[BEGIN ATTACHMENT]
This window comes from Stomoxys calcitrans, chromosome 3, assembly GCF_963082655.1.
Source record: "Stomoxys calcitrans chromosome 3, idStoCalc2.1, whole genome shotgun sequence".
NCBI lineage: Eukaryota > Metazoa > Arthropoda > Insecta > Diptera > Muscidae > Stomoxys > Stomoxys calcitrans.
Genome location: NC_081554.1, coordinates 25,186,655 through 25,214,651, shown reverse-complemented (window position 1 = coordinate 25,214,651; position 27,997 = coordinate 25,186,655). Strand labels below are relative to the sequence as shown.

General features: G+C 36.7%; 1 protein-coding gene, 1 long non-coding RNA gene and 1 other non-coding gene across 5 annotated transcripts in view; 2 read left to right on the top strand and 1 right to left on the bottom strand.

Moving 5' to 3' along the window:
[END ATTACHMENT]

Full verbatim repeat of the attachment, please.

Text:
This window comes from Stomoxys calcitrans, chromosome 3, assembly GCF_963082655.1.
Source record: "Stomoxys calcitrans chromosome 3, idStoCalc2.1, whole genome shotgun sequence".
NCBI lineage: Eukaryota > Metazoa > Arthropoda > Insecta > Diptera > Muscidae > Stomoxys > Stomoxys calcitrans.
Genome location: NC_081554.1, coordinates 25,186,655 through 25,214,651, shown reverse-complemented (window position 1 = coordinate 25,214,651; position 27,997 = coordinate 25,186,655). Strand labels below are relative to the sequence as shown.

General features: G+C 36.7%; 1 protein-coding gene, 1 long non-coding RNA gene and 1 other non-coding gene across 5 annotated transcripts in view; 2 read left to right on the top strand and 1 right to left on the bottom strand.

Moving 5' to 3' along the window: